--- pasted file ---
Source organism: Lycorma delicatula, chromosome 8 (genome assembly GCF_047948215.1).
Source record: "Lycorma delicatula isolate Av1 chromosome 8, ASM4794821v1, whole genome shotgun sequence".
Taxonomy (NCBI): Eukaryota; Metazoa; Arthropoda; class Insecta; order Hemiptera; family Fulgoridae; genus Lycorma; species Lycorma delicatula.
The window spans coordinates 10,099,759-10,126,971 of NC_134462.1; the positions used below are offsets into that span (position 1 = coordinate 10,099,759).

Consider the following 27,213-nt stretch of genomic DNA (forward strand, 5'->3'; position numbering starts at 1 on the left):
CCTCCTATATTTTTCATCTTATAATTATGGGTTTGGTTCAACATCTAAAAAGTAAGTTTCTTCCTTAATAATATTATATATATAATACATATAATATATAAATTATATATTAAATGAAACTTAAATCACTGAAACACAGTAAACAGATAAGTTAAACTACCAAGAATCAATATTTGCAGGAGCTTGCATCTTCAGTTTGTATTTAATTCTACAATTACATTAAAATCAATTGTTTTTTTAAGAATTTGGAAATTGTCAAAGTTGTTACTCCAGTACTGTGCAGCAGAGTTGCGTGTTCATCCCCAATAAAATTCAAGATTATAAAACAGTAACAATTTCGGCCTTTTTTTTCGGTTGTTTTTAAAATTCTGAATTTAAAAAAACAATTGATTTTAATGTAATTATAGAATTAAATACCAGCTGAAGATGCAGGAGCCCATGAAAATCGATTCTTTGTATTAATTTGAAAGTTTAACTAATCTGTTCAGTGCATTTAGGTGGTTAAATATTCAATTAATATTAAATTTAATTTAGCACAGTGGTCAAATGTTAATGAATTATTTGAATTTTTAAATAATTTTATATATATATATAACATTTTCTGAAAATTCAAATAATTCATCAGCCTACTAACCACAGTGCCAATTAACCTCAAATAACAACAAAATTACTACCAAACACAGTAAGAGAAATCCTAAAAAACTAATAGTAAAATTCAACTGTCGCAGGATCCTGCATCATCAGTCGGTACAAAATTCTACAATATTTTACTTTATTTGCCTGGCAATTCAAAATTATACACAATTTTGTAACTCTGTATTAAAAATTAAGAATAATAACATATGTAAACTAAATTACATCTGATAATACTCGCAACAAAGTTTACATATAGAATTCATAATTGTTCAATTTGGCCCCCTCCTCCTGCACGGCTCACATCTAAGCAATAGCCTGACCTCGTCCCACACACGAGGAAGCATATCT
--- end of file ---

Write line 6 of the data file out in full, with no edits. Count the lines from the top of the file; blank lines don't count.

CCTCCTATATTTTTCATCTTATAATTATGGGTTTGGTTCAACATCTAAAAAGTAAGTTTCTTCCTTAATAATATTATATATATAATACATATAATATATAAATTATATATTAAATGAAACTTAAATCACTGAAACACAGTAAACAGATAAGTTAAACTACCAAGAATCAATATTTGCAGGAGCTTGCATCTTCAGTTTGTATTTAATTCTACAATTACATTAAAATCAATTGTTTTTTTAAGAATTTGGAAATTGTCAAAGTTGTTACTCCAGTACTGTGCAGCAGAGTTGCGTGTTCATCCCCAATAAAATTCAAGATTATAAAACAGTAACAATTTCGGCCTTTTTTTTCGGTTGTTTTTAAAATTCTGAATTTAAAAAAACAATTGATTTTAATGTAATTATAGAATTAAATACCAGCTGAAGATGCAGGAGCCCATGAAAATCGATTCTTTGTATTAATTTGAAAGTTTAACTAATCTGTTCAGTGCATTTAGGTGGTTAAATATTCAATTAATATTAAATTTAATTTAGCACAGTGGTCAAATGTTAATGAATTATTTGAATTTTTAAATAATTTTATATATATATATAACATTTTCTGAAAATTCAAATAATTCATCAGCCTACTAACCACAGTGCCAATTAACCTCAAATAACAACAAAATTACTACCAAACACAGTAAGAGAAATCCTAAAAAACTAATAGTAAAATTCAACTGTCGCAGGATCCTGCATCATCAGTCGGTACAAAATTCTACAATATTTTACTTTATTTGCCTGGCAATTCAAAATTATACACAATTTTGTAACTCTGTATTAAAAATTAAGAATAATAACATATGTAAACTAAATTACATCTGATAATACTCGCAACAAAGTTTACATATAGAATTCATAATTGTTCAATTTGGCCCCCTCCTCCTGCACGGCTCACATCTAAGCAATAGCCTGACCTCGTCCCACACACGAGGAAGCATATCT